The God of the Old Testament is a God of power, the God of the New Testament is also a God of love; but the God of the theologians, from Aristotle to Calvin, is one whose appeal is intellectual: His existence solves certain puzzles which otherwise would create argumentative difficulties in the understanding of the universe. This Deity who appears at the end of a piece of reasoning, like the proof of a proposition in geometry, did not satisfy Rousseau, who reverted to a conception of God more akin to that of the Gospels.
Leibniz, I gather, runs the risk of not loving his fellow man enough to consider God's purpose in light of man's welfare, and of seeing God in the bloodless way Russell describes.

Furthermore, the British philosopher counters the 'best of all worlds' argument as efficiently as Voltaire. First he recapitulates the Leibnizian reasoning: God made a world that has evil too, rather than all good, he writes; and
That is because some great goods are logically bound up with certain evils.
He further explains Leibniz's point with this example: a drink of water would not be appreciated as a great good if one were not thirsty.

In short:
The world that resulted [from God's decision] [...] has a greater surplus of good over evil than any other possible world; it is therefore the best of all possible worlds, and the evil that it contains affords no argument against the goodness of God.
But Russell then argues that this line of reasoning is self-interested. It might appeal to Leibniz himself and to Leibniz's patrons, but not to much of the rest of the world:
This argument apparently satisfied the Queen of Prussia. Her serfs continued to suffer the evil, while she continued to enjoy the good,* and it was comforting to be assured by a great philosopher that this was just and right.
My father and I once talked about a different metaphor for an organized/disorganized world: If we inspect a carpet from beneath, as human beings do when we look at the world, we see the frayed ends of yarn, the unfinished appearance, etc. Whereas a being who is looking at the carpet from the top, like God, is seeing and understanding the pattern. Not that I remember Papa presenting this belief as his own; he was discussing it as an illustration.

I like the Connect the Dot metaphor, too. But I think I'd substitute the modern metaphor of 'not seeing the forest for the trees.' When the world is composed of many elements, it can be hard to see patterns and organization that may exist.


"Bertrand Russell Smoking A Pipe"
"The Welsh philosopher and mathematician Bertrand Russell smoking the pipe while sitting on an armchair. 1954 (Photo by Mondadori Portfolio via Getty Images)"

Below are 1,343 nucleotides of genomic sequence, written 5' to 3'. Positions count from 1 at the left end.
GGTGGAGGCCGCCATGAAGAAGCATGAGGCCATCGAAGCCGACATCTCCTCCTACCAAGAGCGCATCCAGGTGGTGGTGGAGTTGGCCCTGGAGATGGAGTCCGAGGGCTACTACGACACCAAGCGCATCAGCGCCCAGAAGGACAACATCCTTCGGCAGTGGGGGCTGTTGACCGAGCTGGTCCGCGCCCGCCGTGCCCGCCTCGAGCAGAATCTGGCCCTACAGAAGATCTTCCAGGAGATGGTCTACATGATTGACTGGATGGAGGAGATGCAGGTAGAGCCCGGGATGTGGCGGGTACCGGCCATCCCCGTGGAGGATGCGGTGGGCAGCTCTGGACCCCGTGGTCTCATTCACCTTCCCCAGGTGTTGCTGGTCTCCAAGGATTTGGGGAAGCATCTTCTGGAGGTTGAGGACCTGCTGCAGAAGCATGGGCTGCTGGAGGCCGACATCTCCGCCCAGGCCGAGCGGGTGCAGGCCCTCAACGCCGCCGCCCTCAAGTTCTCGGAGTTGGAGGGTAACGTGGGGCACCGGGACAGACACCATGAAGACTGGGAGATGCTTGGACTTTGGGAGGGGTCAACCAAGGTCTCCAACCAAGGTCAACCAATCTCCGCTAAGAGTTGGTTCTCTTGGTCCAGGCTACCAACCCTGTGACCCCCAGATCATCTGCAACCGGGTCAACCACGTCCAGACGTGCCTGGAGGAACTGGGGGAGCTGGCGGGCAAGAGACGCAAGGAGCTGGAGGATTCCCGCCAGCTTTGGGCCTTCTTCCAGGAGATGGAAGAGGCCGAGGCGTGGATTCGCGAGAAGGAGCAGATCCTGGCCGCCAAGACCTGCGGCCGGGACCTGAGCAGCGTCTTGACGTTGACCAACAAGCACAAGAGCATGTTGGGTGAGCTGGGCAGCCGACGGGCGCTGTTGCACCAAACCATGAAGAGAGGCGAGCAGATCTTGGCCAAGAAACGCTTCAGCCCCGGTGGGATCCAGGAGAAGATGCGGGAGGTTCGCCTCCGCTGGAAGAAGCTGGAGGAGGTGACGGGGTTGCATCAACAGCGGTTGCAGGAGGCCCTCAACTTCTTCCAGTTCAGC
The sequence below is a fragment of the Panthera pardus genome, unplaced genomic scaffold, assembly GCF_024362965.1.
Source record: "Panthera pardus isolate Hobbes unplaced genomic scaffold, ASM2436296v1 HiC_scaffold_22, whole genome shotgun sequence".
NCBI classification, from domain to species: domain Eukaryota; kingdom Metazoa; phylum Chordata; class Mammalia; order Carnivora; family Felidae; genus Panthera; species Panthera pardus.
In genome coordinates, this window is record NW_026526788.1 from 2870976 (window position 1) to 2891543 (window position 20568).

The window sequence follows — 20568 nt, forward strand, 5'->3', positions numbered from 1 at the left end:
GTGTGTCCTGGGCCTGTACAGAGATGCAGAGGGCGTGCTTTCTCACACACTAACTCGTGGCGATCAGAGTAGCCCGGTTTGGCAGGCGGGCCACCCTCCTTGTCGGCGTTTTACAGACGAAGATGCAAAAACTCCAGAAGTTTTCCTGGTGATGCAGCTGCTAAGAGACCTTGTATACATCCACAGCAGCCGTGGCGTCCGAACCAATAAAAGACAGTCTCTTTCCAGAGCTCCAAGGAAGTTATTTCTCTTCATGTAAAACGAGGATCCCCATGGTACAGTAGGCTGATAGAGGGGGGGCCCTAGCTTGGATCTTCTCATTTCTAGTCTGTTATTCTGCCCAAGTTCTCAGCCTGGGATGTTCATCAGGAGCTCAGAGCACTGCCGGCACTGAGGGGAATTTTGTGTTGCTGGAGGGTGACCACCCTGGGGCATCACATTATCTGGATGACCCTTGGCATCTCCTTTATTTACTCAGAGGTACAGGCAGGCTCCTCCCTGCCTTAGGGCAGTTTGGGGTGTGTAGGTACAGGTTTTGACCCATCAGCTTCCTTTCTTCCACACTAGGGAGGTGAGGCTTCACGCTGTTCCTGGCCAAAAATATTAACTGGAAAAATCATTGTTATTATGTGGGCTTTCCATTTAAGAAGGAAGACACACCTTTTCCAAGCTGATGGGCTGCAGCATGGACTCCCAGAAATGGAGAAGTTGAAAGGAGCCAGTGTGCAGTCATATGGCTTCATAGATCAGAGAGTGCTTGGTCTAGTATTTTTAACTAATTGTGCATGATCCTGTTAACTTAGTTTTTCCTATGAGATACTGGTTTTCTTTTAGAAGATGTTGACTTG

via Wikimedia Commons


My two cents: I'm not entirely opposed to the idea that "What I do thou knowest not now; but thou shalt know hereafter" — that it is possible to believe in a God whose reasoning is not always understandable but might be explained to us in the afterlife. That said, I object very much to human beings explaining away the hardships of others, by attempting to intuit God's reasoning themselves. I think that it's nicer to have the sense to see that this is a tricky endeavour, and have the compassion to see that it should not be undertaken if it makes people feel even worse.**

"Discourse on Metaphysics" [Wikipedia]
"Monadology" [Wikipedia]
"Leibniz" in The History of Western Philosophy, 2nd ed., by Bertrand Russell (London: George Allen + Unwin, 1979), pp. 563-576
John 13.7, King James Bible []

* (His premise that Queen of Prussia was happier than her subjects because she was richer is not watertight. But I agree that the world might make far greater sense to her, because it feels materially fulfilling, than it would to a peasant to whom it feels materially precarious.)
** I should state that I am not thinking of specific examples of this behaviour! — this is not a passive-aggressive allusion or 'subtweet.'

Saturday, January 05, 2019

January 2019 In Books: What We'll Be Reading

"2019 in books: what you'll be reading this year"
The Guardian,
Saturday, January 5, 2019


This Guardian article reminds me that I have read nothing by JD Salinger except The Catcher in the Rye when it was in the school curriculum; nor have I read anything by Colette, Philip Roth, or Germaine Greer.

In the rain and frost, this is the time to tend the couch indoors, catch up on modern classics, and celebrate new film adaptations, centenaries and other anniversaries — ideally...

Matthias-Claudius-Kirche Oldenfelde Denkmal
Photograph: An-d, April 7, 2013
via Wikimedia Commons (CC BY-SA 3.0 License)

The books I feel I should be buying and reading:


"Clara Zetkin (left) and
Rosa Luxemburg in their way to the SPD Congress.
Magdeburg, 1910"
via Wikimedia Commons (Public domain)
Ernst Piper
Rosa Luxemburg
January 3, 2019
[Publisher's link]

"Das Leben spielt mit mir ein ewiges Haschen. Mir scheint es immer, dass es nicht in mir, nicht dort ist, wo ich bin, sondern irgendwo weit." — Rosa Luxemburg, letter to Luise Kautsky (September 1904, Zwickau), cit. in Rosa Luxemburg

A look at the life of the German Marxist political figure of the First World War and Weimar Republic era, a Swiss-educated university graduate born in Russian-occupied Poland, fierce fighter for her beliefs at a time where even many socialists weakly threw their support behind the Kaiser's military projects. She was murdered and thrown into the Spree River in Berlin, apparently with the knowledge of the German chancellor, in 1919 after the Spartacist Revolt.

[Amazon] (Source of the quotation above.